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From |
Joseph Coveney <jcoveney@bigplanet.com> |

To |
Statalist <statalist@hsphsun2.harvard.edu> |

Subject |
st: Re: xtlogit and logistic-cluster (REVISED) |

Date |
Sun, 08 Aug 2004 20:29:00 +0900 |

David Airey wrote: But when stuck with a small data set, why not run a model designed for that data structure, as opposed to running a model not designed for the data structure? When does ignoring the clustering become more favorable to acknowledging the presence of fewer than an optimal number clusters? Why is it not the case that a good model on a small data set is not always better than a bad model on the same small data set? I hope I'm clear. ------------------------------------------------------------------------------- Both the population-average GEE and subject-specific maximum likelihood approaches are considered "large-sample," and that was the basis of my suggesting caution with Ricardo's sample size of 50. There wasn't any intention to suggest as alternatives either attempting to fit a model that isn't suited to the task or ignoring clustering. It might be helpful to conceptualize the objectives of modeling in an exploratory-confirmatory dichotomy or continuum. On the one hand, modeling could be used in exploring data in the hope that the exercise will provide insight. Some would argue that model-fitting is tendentious for this. Exploratory use would also include using models to concisely describe insights gleaned from other exploratory methods. An example of this came up on the list last month in the use of -ologit- with an interaction term to describe numerically (and perhaps lend corroboration to) what is observed in -ordplot- or -distplot-. On the other hand, modeling can be used to estimate parameters and make formal statements about them, including confidence interval construction and hypothesis testing. In this latter usage, attention to sample size requirements (and other assumptions) would be especially important, although I wouldn't throw caution to the wind in exploratory usage, either. Ricardo didn't mention what the objective is of his usage. If it involves the latter type, I could imagine a reviewer--either a journal referee or a regulatory agency reviewer--answering David's question in stating that a good model on a small dataset is not better than a bad model on the same dataset when the sample size is not sufficient for the good model's intended use. And I wouldn't count on a pre-emptive mea culpa plea acknowledging the presence of fewer than an optimal (adequate) number of clusters to get me off the hook in this situation. -------------------------------------------------------------------------------- Ricardo Ovaldia wrote: . . . I have a couple of follow-up questions: > If there > is a substantial correlation between the fixed > effects (physician covariates) and the random > effect, then the parameters are liable not to be > consistently estimated. How can I test this? . . . I guess the question that remains is whether or not I can justifiably use this approach? ------------------------------------------------------------------------------- Hausman's test, which Stata has in -hausman- or -xthausman-, is what I am aware of to test this assumption in linear models. Others on the list might be able to help you, but I'm not familiar enough with how this assumption is evaluated in nonlinear models, like logistic regression, where devising the proper comparison fixed-effects model is tricky. Is is possible to test the assumption for patient predictors using Hausman's test (using -hausman- or -suest-) with -clogit- (consistent) against -xtlogit, re- (efficient / consistent-under-the-null)? You might consider fitting the model using -gllamm-, perhaps without the predictor in question, generating the random effects predictions using -gllapred- and examining scatterplots between them and the various predictors. I'm unaware of anyone in-the-know suggesting this approach, and so I suspect that it would have difficulty withstanding scrutiny. The preferred approach might be to base the assumption's tenability externally upon knowledge of the area, relegating testing of the assumption to the same status as use of Levene's test or Bartlett's test prior to ANOVA. Ricardo's data seem to come from an observational study. Others on the list can speak much more authoritatively, but it's been my impression that random-effects regression is not especially favored in such circumstances, because the assumption that random effects and predictors are uncorrelated is likely to be violated in them and a failure to reject the null hypothesis in the Hausman test would only be cold comfort. In ignorance about Ricardo's objectives and the subject matter, about the only suggestions that come to mind about whether the approach is justifiable is to consider the assumptions made in the process. In addition to the two already mentioned, another would be the degree to which physicians (or their predictors) predict patient predictors. Joseph Coveney * * For searches and help try: * http://www.stata.com/support/faqs/res/findit.html * http://www.stata.com/support/statalist/faq * http://www.ats.ucla.edu/stat/stata/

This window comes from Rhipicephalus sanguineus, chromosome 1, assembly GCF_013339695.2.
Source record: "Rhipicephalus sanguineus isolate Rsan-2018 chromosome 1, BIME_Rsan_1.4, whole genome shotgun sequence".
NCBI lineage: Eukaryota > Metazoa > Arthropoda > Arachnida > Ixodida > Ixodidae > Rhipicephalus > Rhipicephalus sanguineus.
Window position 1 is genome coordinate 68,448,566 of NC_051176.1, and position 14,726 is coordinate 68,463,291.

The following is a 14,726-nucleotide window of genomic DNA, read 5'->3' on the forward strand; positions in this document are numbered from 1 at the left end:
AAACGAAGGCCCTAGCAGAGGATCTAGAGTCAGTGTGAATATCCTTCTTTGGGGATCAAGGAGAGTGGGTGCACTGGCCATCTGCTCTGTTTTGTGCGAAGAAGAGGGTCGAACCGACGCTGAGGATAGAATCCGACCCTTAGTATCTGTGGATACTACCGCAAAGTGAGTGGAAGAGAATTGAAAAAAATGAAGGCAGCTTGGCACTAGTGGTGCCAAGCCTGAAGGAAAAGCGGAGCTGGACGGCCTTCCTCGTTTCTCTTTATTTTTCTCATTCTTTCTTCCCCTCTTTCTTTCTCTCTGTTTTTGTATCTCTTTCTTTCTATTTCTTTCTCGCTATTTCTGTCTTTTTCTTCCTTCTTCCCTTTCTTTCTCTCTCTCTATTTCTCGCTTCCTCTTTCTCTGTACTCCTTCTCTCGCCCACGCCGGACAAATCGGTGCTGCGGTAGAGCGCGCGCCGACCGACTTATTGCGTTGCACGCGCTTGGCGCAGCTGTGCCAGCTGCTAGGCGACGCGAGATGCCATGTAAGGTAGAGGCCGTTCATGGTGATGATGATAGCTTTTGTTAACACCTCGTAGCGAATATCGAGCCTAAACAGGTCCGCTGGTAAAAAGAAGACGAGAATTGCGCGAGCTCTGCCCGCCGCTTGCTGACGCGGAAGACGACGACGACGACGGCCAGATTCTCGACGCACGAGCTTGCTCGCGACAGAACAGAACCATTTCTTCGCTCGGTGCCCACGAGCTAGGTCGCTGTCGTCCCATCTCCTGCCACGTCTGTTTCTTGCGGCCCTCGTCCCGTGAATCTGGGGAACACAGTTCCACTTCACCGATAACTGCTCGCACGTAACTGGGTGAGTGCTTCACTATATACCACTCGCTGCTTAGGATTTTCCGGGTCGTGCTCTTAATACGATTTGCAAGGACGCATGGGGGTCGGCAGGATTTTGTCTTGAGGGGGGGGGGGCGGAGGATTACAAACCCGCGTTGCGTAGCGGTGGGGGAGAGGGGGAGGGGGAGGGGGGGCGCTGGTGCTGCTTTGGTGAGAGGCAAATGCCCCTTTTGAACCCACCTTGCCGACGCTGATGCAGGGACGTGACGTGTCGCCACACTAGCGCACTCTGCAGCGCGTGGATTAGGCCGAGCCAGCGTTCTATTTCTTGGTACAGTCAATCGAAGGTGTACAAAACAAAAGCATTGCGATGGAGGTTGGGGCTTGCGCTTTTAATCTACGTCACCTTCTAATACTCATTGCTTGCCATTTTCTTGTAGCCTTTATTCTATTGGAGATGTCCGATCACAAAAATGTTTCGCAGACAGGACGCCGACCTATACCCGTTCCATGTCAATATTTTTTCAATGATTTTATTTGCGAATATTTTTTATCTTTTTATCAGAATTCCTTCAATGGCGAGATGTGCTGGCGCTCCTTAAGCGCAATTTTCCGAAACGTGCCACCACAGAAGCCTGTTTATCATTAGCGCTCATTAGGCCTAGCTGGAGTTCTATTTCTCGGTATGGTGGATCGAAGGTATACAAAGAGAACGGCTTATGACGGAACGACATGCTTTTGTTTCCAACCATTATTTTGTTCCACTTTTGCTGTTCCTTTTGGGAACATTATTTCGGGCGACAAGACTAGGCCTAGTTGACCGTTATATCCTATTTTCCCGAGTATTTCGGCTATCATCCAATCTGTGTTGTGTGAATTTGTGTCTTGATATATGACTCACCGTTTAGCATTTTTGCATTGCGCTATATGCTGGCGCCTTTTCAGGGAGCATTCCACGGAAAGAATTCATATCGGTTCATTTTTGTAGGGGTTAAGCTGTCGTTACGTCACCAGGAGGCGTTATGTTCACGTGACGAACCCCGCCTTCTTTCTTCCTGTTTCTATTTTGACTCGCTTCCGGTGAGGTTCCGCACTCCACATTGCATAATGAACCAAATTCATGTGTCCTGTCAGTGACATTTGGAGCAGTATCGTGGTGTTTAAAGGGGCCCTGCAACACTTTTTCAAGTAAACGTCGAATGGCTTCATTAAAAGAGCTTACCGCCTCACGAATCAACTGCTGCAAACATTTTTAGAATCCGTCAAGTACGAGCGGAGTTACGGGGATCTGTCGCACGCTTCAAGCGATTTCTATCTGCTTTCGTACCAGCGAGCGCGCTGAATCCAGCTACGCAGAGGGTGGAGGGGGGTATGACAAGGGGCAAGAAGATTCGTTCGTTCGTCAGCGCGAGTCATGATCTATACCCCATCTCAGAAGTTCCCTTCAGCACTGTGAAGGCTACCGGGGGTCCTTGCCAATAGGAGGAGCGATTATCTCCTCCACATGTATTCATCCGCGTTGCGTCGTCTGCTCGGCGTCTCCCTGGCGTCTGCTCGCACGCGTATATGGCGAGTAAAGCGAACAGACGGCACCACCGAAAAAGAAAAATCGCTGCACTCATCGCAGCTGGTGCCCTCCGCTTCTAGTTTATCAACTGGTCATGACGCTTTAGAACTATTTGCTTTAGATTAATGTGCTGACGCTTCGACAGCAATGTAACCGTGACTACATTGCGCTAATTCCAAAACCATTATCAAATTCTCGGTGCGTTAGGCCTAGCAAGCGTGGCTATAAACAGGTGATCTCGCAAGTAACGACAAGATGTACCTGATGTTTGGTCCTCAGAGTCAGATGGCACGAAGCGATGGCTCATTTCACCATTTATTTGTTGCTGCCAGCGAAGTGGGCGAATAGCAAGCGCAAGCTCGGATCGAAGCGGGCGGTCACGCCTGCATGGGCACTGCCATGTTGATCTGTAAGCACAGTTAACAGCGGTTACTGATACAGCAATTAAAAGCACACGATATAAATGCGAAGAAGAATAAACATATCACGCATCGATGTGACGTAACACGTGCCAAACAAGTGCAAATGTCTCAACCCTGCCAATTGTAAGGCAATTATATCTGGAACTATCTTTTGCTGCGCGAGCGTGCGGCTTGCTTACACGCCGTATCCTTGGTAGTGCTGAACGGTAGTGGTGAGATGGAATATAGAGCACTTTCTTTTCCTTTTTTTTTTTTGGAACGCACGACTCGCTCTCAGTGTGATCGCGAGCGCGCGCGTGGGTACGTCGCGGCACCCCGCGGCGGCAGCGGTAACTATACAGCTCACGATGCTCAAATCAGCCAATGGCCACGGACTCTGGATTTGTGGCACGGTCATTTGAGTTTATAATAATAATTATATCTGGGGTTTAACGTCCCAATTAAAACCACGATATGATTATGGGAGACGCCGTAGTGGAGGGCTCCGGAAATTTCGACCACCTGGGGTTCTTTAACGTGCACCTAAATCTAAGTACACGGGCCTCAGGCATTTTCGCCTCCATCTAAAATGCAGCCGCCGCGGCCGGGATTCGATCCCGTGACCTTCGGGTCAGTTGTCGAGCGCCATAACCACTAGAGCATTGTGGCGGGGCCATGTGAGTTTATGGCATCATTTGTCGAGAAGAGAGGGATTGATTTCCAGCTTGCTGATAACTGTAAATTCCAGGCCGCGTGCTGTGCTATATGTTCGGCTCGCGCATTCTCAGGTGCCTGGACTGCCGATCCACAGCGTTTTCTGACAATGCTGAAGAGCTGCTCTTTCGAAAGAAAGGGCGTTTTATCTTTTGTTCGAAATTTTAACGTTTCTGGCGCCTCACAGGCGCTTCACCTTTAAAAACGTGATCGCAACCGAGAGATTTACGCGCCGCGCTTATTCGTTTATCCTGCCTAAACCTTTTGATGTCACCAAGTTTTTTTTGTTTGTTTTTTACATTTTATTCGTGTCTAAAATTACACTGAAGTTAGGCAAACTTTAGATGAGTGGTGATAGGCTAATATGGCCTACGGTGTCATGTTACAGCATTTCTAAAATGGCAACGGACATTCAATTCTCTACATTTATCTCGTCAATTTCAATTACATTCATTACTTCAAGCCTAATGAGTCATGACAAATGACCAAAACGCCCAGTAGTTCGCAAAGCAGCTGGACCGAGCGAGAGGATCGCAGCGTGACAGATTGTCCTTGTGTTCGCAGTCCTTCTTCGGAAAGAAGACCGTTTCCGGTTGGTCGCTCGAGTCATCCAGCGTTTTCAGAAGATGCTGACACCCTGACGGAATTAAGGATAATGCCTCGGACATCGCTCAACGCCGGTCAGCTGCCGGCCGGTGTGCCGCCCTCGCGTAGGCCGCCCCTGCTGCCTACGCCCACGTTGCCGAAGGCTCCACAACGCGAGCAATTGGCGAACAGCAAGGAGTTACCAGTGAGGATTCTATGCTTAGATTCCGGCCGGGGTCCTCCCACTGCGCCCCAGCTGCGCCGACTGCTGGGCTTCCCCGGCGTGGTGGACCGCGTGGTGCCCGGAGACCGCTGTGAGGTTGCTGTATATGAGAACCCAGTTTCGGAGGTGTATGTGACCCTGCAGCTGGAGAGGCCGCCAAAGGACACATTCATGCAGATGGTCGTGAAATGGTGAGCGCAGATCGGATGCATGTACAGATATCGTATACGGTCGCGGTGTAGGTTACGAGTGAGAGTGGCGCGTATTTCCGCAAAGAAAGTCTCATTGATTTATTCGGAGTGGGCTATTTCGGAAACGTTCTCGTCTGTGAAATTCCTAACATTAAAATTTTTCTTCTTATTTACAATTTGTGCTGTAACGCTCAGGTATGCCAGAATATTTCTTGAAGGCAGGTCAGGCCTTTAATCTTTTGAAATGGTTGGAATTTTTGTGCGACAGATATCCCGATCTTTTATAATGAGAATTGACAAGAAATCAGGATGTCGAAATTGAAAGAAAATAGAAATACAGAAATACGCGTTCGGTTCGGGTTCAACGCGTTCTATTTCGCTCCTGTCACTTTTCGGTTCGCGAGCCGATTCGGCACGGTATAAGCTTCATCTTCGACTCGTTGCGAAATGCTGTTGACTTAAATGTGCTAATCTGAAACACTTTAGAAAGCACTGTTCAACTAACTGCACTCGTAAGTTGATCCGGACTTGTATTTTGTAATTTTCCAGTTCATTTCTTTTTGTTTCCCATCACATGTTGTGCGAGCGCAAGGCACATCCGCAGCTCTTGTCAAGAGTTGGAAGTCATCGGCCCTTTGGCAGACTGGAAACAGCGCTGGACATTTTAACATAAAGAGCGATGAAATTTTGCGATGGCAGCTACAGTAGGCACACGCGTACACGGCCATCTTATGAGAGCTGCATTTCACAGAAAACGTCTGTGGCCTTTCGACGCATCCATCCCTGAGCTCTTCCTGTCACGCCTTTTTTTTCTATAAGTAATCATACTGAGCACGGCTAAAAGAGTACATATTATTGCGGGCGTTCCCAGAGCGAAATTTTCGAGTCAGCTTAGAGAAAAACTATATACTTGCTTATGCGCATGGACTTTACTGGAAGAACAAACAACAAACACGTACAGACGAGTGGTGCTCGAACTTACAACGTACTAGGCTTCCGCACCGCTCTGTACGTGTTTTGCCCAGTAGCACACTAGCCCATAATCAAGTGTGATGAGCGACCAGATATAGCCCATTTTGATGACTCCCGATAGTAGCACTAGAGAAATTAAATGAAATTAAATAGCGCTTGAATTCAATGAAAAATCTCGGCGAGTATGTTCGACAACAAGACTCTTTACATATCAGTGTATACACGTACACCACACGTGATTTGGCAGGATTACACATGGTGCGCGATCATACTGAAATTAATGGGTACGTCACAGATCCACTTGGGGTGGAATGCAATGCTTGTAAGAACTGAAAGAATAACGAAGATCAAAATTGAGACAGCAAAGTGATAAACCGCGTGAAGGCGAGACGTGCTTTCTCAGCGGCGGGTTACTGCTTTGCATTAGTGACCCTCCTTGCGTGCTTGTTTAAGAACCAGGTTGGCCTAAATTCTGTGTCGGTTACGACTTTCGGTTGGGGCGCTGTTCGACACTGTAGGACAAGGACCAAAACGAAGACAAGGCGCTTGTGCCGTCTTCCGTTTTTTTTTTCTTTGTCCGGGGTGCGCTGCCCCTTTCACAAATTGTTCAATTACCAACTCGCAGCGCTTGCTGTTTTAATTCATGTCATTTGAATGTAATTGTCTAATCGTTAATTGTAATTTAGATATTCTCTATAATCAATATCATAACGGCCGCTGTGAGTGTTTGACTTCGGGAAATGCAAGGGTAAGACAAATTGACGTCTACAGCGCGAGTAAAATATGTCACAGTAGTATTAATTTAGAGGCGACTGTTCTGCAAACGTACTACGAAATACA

**Follow-Ups**:**Re: st: Re: xtlogit and logistic-cluster (REVISED)***From:*Ricardo Ovaldia <ovaldia@yahoo.com>

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